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Thoughtful Thursdays – Follow up on scope creep

Last week’s post talked about avoiding scope creep. Today’s Thoughtful Thursdays subject is a follow up to that post in response to some questions that commonly come up when discussing scope creep.

Scope creep is what can happen when a project’s requirements change unexpectedly without regard to the consequences.

For example, you are a contractor hired for a project. There is a timeline and resources have been allocated to complete the project. Once into the project, the customer decides they would like to make a few additions to the requirments. They appear small and you agree to to do it. As soon as you have to put in more hours or add other resources to complete project, sope creep has established a footing.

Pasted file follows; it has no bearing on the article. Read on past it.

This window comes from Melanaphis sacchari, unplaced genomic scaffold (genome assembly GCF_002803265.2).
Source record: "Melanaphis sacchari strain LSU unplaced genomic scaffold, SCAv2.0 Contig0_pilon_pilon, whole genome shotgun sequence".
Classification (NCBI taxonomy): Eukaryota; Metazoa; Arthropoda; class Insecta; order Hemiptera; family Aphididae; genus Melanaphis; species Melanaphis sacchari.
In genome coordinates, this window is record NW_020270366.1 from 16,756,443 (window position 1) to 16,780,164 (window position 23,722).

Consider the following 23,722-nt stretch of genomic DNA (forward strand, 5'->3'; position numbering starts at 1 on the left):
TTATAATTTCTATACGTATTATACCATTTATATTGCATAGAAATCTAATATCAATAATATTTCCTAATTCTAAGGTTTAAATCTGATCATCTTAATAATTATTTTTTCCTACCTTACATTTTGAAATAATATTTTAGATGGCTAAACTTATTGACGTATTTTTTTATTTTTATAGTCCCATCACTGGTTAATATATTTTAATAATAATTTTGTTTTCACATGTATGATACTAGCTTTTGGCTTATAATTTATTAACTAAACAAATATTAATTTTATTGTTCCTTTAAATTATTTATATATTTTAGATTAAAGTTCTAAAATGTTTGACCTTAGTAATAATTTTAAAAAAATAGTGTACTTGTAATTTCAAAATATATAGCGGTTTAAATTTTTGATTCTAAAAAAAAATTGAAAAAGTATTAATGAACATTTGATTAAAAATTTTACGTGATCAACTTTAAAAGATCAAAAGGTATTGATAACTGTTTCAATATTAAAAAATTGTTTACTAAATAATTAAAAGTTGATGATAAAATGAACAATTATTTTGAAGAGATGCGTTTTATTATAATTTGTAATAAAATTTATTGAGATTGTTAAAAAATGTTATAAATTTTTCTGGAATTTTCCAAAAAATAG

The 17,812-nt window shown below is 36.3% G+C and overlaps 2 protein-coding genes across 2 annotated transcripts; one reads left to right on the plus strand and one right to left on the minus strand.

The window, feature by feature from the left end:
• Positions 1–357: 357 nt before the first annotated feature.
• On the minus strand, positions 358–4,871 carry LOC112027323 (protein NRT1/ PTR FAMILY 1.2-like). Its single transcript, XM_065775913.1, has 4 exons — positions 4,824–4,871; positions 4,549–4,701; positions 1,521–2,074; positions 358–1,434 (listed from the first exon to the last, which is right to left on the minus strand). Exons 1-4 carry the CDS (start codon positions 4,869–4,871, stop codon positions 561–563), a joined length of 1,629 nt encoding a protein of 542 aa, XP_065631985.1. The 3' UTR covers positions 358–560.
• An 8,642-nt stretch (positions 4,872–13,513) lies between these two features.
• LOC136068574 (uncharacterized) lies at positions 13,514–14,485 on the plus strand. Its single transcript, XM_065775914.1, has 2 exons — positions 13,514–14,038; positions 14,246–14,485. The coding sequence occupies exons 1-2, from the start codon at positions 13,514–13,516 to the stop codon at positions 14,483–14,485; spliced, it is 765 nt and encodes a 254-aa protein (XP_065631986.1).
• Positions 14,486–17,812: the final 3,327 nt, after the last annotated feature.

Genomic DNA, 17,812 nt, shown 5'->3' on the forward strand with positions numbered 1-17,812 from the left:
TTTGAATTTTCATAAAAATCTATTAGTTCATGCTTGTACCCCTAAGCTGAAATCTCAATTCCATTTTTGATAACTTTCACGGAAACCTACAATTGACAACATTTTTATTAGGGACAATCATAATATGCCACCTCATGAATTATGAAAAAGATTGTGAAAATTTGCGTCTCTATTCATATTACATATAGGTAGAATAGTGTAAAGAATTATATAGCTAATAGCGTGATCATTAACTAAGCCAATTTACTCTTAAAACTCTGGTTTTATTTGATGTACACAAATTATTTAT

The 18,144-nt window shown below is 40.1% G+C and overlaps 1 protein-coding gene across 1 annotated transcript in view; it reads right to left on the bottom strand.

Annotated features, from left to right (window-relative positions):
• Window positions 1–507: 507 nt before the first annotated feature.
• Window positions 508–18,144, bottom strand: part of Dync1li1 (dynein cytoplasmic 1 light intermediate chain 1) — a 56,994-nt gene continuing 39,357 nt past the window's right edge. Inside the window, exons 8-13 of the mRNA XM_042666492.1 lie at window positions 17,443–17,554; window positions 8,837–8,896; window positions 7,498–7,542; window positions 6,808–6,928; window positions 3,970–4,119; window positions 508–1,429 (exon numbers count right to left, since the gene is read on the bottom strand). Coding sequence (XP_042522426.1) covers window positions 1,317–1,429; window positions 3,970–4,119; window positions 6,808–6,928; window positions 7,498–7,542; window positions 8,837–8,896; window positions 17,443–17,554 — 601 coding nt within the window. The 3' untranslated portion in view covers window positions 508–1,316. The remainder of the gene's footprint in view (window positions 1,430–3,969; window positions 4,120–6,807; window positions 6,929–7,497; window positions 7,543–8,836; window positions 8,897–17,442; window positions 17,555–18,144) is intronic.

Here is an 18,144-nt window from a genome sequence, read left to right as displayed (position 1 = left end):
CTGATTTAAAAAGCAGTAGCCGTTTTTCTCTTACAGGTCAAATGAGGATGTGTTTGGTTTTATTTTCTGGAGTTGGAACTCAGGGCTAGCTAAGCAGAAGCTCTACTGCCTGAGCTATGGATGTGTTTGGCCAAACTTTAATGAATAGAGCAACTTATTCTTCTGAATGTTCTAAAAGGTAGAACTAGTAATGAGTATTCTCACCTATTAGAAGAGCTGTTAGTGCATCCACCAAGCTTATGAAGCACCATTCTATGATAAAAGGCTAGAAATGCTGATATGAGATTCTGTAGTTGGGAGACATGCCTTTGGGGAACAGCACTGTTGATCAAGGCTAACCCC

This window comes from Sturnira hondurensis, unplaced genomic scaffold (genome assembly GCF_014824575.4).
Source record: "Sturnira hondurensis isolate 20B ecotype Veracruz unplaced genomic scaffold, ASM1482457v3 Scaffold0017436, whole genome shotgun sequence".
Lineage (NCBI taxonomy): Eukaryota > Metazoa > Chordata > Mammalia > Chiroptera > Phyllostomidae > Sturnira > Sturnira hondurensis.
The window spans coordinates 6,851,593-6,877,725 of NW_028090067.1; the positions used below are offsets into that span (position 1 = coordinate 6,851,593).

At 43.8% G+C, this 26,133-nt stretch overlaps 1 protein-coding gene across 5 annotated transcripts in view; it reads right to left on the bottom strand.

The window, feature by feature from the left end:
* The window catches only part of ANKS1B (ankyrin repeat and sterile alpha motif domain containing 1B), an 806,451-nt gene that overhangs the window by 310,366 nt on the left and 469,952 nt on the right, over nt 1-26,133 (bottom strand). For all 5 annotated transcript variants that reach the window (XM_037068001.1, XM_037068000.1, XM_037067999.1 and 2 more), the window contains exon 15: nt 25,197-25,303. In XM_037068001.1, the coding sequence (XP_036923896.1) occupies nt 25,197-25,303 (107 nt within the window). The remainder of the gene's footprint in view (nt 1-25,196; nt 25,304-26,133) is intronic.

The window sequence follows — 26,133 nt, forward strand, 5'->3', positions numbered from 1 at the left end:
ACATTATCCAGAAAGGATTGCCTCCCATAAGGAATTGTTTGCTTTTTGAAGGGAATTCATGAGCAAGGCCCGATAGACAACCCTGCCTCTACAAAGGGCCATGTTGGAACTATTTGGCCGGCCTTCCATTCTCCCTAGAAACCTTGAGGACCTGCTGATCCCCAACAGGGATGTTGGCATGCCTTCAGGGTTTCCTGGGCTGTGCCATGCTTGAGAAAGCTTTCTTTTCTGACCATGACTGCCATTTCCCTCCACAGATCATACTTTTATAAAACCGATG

Another example is a request to the accelerate the time line. This is an indication that the urgency for the project has increased for some reason. If you are not suitably compensated for the adjustments necessary to complete the project sooner, you have allowed scope creep to enter the project.

It is not likely the business will be lost if you renegotiate the terms of the project with your customer when requirements change. Do not allow yourself to be bullied by your customer.

It is, however, likely that your business will be less profitable if you agree to the changes without due compensation. Scope creep is expensive. It is a great deal for the customer, but not for you.

Don’t leave your money on the table, or it may become a bad habit.

Good selling,
Richard

Have a question about sales? Contact Sakanashi and Associates Inc. and I will be happy to respond.


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